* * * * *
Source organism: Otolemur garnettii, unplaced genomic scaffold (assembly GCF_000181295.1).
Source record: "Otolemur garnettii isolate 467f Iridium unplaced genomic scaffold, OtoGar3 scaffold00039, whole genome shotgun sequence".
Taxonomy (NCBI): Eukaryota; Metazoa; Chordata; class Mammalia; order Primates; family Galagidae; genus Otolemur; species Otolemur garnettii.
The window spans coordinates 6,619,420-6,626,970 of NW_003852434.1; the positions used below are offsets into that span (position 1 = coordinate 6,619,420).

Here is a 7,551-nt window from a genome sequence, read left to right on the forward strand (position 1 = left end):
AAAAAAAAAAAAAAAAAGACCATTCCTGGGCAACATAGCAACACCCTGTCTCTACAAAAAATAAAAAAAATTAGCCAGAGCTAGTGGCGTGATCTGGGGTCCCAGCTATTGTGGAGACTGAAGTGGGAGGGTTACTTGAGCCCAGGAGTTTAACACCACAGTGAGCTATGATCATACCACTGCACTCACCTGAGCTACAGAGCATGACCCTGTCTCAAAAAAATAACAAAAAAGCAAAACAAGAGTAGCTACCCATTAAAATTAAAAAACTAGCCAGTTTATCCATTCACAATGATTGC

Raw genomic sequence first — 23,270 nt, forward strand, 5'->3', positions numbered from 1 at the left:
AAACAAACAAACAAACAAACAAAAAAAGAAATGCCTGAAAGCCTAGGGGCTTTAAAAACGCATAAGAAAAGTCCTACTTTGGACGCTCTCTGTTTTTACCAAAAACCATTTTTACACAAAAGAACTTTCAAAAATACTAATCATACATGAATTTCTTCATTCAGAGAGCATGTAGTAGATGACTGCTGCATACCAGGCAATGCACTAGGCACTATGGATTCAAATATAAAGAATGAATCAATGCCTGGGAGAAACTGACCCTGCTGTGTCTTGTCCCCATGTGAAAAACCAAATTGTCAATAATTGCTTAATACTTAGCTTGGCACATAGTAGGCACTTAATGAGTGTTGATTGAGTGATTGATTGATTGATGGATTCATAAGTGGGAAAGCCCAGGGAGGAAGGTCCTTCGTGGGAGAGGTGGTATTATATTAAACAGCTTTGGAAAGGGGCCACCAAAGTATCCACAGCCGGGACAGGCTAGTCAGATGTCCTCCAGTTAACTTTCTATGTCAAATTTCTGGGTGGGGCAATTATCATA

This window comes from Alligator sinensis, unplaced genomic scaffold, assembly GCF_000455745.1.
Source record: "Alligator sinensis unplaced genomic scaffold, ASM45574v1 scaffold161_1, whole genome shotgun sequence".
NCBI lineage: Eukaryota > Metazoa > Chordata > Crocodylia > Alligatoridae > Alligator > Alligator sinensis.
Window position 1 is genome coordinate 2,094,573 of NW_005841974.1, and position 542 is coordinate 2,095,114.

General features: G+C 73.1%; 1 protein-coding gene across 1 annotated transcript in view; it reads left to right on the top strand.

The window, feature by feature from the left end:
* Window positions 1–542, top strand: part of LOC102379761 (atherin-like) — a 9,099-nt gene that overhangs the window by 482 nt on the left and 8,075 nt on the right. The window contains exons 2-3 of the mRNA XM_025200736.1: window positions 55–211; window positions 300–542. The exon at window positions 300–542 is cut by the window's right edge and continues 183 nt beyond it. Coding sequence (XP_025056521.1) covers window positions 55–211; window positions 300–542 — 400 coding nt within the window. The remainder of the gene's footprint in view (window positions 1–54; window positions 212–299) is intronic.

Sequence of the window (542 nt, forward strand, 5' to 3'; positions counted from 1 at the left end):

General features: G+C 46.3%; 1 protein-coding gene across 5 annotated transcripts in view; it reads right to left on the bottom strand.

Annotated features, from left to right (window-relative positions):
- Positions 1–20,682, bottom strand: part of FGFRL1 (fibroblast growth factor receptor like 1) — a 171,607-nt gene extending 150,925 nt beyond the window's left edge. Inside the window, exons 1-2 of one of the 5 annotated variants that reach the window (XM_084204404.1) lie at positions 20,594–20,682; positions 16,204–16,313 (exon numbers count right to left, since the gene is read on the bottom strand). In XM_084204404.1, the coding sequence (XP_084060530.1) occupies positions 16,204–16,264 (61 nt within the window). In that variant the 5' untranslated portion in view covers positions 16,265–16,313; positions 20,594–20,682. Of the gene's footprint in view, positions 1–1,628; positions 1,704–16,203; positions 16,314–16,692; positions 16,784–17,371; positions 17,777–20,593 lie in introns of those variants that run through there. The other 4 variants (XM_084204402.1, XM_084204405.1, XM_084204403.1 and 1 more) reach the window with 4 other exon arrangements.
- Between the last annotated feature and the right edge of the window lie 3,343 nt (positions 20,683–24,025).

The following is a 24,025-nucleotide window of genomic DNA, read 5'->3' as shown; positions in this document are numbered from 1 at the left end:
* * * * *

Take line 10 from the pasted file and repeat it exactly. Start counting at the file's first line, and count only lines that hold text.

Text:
Source record: "Alligator sinensis unplaced genomic scaffold, ASM45574v1 scaffold161_1, whole genome shotgun sequence".